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NEW YORK CITY—Mayor Michael R. Bloomberg says tourism in the city this year broke records for both the number of visitors and the money those visitors spent. The city attracted an estimated 47 million visitors in 2008, up from 46 million in 2007, according to figures released Monday by the Bloomberg administration and NYC & Co., the city’s marketing and tourism organization. Tourism accounted for $30 billion in total spending during ’08, compared to the previous year’s record-setting $28.9 billion.

The year-over-year increase of one million visitors came from overseas, with the 9.8 million international travelers accounting for more than 20% of the total number of tourists coming to New York City, and more than one-third of overseas visitors to the US. NYC and Co. expanded its global reach in ’08 to 18 overseas offices serving 25 international markets. The city’s hotel occupancy rate, while off by 1.5 percentage points from ’07, remains 20 percentage points above the national average, according to a release. Through September, attendance at New York City visitor attractions and cultural organizations rose 14% over the same period last year, according to NYC & Co. estimates.

“Despite the economic challenges all cities are facing, tourism remains a bright spot for New York City,” says Bloomberg in a release. He adds, “To be sure, the ongoing downturn will weigh on New York City’s hospitality industry as people all over the world cut back on travel, but the investments we’ve made to promote New York City will continue to pay dividends, now more than ever. The importance of diversifying our economy is clearer today than ever, and we will continue to make strategic investments to promote New York City and keep it the place travelers want to come.”

At a news conference Monday announcing the ’08 tourism figures, NYC & Co. CEO George Fertitta predicted a decline of less than 10% during 2009. That squares with state comptroller Thomas DiNapoli’s projection that New York City hotel occupancy in ’09 would slip by nine percentage points. However, in a report on the city’s outlook issued last week, DiNapoli warned that “tourism in New York City has… lost its momentum.”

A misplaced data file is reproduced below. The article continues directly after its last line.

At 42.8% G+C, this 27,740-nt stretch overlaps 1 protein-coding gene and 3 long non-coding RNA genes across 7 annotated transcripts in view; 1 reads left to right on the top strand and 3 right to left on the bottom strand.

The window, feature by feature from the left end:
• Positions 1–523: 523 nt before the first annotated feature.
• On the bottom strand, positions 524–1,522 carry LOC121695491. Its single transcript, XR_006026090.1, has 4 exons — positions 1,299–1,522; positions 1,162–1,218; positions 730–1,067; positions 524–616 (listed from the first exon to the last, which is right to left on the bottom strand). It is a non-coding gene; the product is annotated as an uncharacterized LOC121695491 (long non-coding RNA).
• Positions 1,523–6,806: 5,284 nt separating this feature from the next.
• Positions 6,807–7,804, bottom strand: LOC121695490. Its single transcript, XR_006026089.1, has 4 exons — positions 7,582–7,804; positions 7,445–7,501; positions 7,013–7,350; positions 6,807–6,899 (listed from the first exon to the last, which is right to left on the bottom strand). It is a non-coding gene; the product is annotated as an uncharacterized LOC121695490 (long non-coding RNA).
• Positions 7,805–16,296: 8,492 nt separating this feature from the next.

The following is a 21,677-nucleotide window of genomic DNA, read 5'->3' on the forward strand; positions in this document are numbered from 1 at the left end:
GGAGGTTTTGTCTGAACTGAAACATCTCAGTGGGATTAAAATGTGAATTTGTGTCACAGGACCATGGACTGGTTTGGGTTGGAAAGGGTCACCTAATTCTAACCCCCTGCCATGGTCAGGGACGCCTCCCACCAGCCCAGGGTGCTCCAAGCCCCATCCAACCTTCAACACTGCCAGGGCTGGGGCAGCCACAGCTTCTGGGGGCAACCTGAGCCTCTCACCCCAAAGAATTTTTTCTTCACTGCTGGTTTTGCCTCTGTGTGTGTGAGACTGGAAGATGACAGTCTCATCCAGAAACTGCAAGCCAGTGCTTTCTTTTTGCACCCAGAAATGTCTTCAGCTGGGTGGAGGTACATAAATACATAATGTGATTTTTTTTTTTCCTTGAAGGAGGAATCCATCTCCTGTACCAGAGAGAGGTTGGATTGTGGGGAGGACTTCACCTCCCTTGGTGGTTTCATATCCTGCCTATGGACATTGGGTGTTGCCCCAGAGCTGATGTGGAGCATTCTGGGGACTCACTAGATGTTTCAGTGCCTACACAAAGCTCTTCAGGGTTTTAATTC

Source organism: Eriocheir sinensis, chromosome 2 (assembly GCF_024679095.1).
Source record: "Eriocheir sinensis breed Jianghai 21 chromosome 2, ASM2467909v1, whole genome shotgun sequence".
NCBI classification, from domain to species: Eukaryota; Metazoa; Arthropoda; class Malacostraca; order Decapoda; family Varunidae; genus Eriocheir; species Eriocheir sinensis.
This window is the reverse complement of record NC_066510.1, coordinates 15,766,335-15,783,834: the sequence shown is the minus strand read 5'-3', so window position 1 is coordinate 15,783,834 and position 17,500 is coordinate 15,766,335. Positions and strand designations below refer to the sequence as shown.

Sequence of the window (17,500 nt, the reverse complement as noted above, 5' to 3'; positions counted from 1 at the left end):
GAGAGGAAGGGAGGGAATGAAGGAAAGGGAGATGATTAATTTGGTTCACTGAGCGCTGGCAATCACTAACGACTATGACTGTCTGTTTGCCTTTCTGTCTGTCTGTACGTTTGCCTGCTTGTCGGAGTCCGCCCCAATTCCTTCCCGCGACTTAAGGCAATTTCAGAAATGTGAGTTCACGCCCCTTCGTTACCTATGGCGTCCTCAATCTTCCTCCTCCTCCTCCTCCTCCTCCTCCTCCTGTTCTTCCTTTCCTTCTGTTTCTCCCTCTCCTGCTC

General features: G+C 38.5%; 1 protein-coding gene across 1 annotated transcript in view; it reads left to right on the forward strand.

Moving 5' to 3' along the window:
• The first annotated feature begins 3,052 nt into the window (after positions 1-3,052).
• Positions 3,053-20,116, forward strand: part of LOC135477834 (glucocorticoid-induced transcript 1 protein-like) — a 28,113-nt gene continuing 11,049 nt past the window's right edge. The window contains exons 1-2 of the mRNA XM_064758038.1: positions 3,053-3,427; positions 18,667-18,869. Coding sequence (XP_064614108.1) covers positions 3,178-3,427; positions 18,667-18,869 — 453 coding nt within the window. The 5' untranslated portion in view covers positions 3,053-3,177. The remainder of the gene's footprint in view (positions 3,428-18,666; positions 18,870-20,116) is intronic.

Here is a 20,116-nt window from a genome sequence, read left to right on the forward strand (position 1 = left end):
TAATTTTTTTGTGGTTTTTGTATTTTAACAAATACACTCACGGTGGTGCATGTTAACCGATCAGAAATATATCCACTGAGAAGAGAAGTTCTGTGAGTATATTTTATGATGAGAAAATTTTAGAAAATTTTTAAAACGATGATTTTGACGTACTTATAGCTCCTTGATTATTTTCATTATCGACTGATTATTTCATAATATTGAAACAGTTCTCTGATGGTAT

After several years of record numbers of visitors, “the number of visitors has begun to decline,” DiNapoli wrote. “According to data from the Port Authority of New York and New Jersey, the number of flight passengers traveling to the New York metropolitan area has declined by 1.3% in the first nine months of 2008, compared to one year earlier. The number of domestic passengers declined in almost every month in 2008, while growth in international passengers has slowed recently in response to the global recession and the strengthening US dollar.”

If there is a slowdown in travel to New York City next year, though, it may not be met by an oversupply of hotel rooms. A CB Richard Ellis report issued in late summer says the pipeline of new keys is “overestimated.” The CBRE report forecasts that 69 hotels with 10,836 rooms will come on line by the end of 2010, a 23% decrease from previous estimates, with an additional 34 hotels with 3,380 rooms will open after 2010. Combined with the projects removed from the pipeline and estimated removed inventory, the new construction will bring Manhattan’s hotel supply to 75,584 rooms by the end of 2010, a 5% decrease from previous estimates, according to CBRE. The report adds, “these numbers could decrease even further depending on the length of the current tight capital market environment.”

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